Sanofi under fire over its Dengue vaccine

French drugmaker Sanofi has come under fire as Philippines has suspended the company’s Dengvaxia vaccine — the first promising vaccine for dengue— amid widespread fears about its safety and growing public anger over its use in 830,000 schoolchildren, reports The New York Times. Dengue is a disease spread by mosquitoes that infects about 400 million people worldwide. It puts 500,000 people in the hospital each year and kills 25,000, mostly in Latin America and South Asia.

“The newly revealed evidence, confirmed recently by Sanofi’s review of study data, found that in rare cases, Dengvaxia can backfire: If people who never had dengue are vaccinated and later become infected, the vaccine may provoke a much more severe form of the illness,” the report says.
The World Health Organisation (WHO) is reviewing the situation and has issued an interim recommendation that only people who have had a prior dengue infection be vaccinated.
Sanofi too has said that the vaccine should only be given to people who have been previously sickened with dengue. Jack Cox, head of global media relations at Sanofi, told STAT , that “We propose that health care professionals would need to assess the likelihood of prior dengue infection in these individuals before vaccinating and for individuals who have not been previously infected by dengue virus, vaccination should not be recommended.”
However, the issue is most people do not know if they have been infected or no. Dengue could be a serious disease with severe complications. However, in many cases there are no or mild symptoms. In addition, there is no ‘readymade’ test available to determine is someone was infected in the past and now can be vaccinated.
The Philippines health secretary, Francisco T Duque III, had reportedly stated that the government is demanding a refund from Sanofi for the 3.5 billion Philippine pesos, or about $69 million, it spent on the vaccine. It is also asking the company to set up a fund to cover the treatment of any children who develop severe dengue.
According to a report from the New York Times, the Philippines government has begun investigations into the rollout of the immunisation program by Sanofi, which allegedly discounted early warnings that its vaccine could put some people at heightened risk of a severe form of the disease.
Death rates are highest among children, and just last week a 7-year-old girl who had not been vaccinated died from dengue in the Philippines, says the NYT report, quoting agencies.
Dengvaxia, the world’s first dengue vaccine, had been developed by Sanofi over decades of research and is approved in 19 countries.
Meanwhile, the Indian government is working on such vaccines and Phase 1 clinical trials of this vaccine is likely to be held in 2020. Minister of State for Health, Ashwini Kumar Choubey told the Rajya Sabha that DSV4, the vaccine developed by International Centre for Genetic Biotechnology (ICGEB)-Sun Pharma collaborative venture, is a recombinant vaccine on the Virus-Like Particles (VLP) platform with a tetravalent four-in-one VLP design; expressed in yeast, it elicits antibodies to all four DENV serotypes in a shorter schedule of 0, 1 and 2 months.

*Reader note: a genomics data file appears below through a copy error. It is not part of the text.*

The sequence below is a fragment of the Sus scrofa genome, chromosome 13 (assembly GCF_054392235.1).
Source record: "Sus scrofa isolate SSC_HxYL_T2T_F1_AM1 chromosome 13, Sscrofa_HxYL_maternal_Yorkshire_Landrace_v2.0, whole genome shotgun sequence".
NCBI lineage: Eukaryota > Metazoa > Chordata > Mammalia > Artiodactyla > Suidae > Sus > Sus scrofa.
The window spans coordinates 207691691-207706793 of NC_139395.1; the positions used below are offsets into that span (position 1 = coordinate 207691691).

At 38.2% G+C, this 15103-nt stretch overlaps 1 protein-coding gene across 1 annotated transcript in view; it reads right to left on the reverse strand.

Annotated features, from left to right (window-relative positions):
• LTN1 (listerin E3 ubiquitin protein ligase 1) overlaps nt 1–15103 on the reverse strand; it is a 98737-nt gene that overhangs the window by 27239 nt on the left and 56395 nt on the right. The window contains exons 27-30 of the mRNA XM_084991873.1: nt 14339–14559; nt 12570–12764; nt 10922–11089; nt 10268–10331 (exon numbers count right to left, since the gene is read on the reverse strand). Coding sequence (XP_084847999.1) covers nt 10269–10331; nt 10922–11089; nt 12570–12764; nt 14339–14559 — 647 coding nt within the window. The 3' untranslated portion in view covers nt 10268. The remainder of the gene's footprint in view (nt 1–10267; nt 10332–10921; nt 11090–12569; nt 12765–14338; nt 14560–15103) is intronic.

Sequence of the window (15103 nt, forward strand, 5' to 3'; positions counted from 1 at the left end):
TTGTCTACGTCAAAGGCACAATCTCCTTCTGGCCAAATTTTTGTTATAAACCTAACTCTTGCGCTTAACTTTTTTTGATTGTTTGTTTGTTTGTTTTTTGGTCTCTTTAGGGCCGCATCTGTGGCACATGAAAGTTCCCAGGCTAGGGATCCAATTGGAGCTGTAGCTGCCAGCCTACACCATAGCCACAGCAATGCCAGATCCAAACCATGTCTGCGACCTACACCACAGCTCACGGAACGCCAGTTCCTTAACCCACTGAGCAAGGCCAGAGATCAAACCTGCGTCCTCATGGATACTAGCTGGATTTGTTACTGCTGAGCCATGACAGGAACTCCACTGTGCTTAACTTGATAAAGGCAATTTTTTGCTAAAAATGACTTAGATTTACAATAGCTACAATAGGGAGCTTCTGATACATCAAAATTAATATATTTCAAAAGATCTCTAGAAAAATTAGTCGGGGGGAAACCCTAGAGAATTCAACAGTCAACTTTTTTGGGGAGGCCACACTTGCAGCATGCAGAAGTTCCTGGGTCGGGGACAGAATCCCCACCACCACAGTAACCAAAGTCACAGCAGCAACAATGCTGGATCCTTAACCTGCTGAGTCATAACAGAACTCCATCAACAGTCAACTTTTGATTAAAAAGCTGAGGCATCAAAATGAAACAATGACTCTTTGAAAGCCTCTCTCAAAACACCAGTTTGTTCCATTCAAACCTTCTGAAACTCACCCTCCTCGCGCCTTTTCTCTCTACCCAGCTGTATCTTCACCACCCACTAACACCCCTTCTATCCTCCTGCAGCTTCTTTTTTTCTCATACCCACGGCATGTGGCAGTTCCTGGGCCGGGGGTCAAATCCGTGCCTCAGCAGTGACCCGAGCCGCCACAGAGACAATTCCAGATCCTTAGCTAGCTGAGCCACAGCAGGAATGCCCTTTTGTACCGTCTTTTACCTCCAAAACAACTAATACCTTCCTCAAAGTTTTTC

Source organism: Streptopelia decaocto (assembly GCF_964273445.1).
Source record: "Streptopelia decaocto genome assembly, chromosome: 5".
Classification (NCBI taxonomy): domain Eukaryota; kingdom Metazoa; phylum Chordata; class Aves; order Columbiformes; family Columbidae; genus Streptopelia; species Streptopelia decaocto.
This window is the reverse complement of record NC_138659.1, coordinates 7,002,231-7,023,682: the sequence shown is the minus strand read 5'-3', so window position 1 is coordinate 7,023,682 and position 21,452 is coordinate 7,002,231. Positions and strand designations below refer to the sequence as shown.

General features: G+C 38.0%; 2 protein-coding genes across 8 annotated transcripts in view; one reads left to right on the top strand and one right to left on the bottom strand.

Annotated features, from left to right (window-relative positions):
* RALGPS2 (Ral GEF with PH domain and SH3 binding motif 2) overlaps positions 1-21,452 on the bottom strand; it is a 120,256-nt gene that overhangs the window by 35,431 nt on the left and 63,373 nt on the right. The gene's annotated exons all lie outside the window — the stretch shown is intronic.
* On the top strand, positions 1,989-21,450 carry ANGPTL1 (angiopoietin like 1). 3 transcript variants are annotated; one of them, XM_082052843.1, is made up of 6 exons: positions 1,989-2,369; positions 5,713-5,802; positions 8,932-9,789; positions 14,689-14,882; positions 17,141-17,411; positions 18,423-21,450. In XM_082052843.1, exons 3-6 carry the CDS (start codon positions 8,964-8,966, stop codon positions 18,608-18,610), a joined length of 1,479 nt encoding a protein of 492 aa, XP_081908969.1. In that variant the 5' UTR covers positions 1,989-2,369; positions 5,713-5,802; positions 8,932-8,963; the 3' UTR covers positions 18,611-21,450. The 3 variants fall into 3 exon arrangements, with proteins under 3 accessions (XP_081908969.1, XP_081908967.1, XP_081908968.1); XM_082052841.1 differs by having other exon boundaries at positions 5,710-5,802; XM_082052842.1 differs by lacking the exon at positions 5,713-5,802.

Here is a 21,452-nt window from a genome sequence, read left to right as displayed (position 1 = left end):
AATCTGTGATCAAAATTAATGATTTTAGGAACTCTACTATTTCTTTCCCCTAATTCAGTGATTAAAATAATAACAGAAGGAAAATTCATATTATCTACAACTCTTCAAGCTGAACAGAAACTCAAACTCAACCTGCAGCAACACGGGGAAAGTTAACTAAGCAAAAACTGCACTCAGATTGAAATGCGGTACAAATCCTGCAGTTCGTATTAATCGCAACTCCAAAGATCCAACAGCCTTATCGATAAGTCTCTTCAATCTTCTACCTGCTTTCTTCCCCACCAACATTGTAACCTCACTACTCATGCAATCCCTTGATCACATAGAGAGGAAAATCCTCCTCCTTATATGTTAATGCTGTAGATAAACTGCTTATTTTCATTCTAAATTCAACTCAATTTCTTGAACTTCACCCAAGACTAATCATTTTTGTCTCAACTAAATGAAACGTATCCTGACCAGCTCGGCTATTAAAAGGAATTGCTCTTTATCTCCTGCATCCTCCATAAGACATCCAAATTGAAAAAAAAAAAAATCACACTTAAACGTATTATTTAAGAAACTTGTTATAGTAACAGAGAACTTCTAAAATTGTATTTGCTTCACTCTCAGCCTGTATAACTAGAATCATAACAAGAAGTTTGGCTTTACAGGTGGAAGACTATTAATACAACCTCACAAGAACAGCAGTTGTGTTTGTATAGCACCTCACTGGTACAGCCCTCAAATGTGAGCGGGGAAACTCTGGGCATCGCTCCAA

The other experiment involves the Panacea Dengue Vaccine, which is a cell culture-derived live attenuated, recombinant, freeze- dried, lyophilized tetravalent vaccine with the seed strain borrowed from the US-based National Institute of Health (NIH) and the Drug Controller General India had granted permission to conduct clinical Phase I/II studies, the Minister said.
Triggering public outrage, politicians in the Philippines are demanding information about Sanofi’s advertising campaign and their government’s aggressive push, against the advice of some experts, to vaccinate a million children. The backlash has alarmed researchers who worry that Sanofi’s stumble could stoke mistrust in vaccines around the globe.
Dr William Schaffner, an infectious disease expert at Vanderbilt University, said, “It’s hard to think of another circumstance when a major public health program was introduced with this much controversy.”
The episode could prove to be a cautionary tale for pharmaceutical companies, who have already been reluctant to invest in vaccines and drugs that are used mainly in the developing world.
Sanofi saw the Philippines as a key market. In the fall of 2016, the company initiated a “disease awareness” campaign that did not name Dengvaxia but directed people to a Facebook page where Sanofi was mentioned.
The company has told investors that it expects to lose 100 million euros, or about $117 million, as a result of diminished sales. Sanofi is one of the world’s biggest pharmaceutical companies, reporting sales of nearly 34 billion euros in 2016, or nearly $40 billion. Two other dengue vaccines are in late-stage development and could threaten future sales of Dengvaxia if they show better results.
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 http://www.moneylife.in/article/sanofi-under-fire-over-its-dengue-vaccine/52535.html
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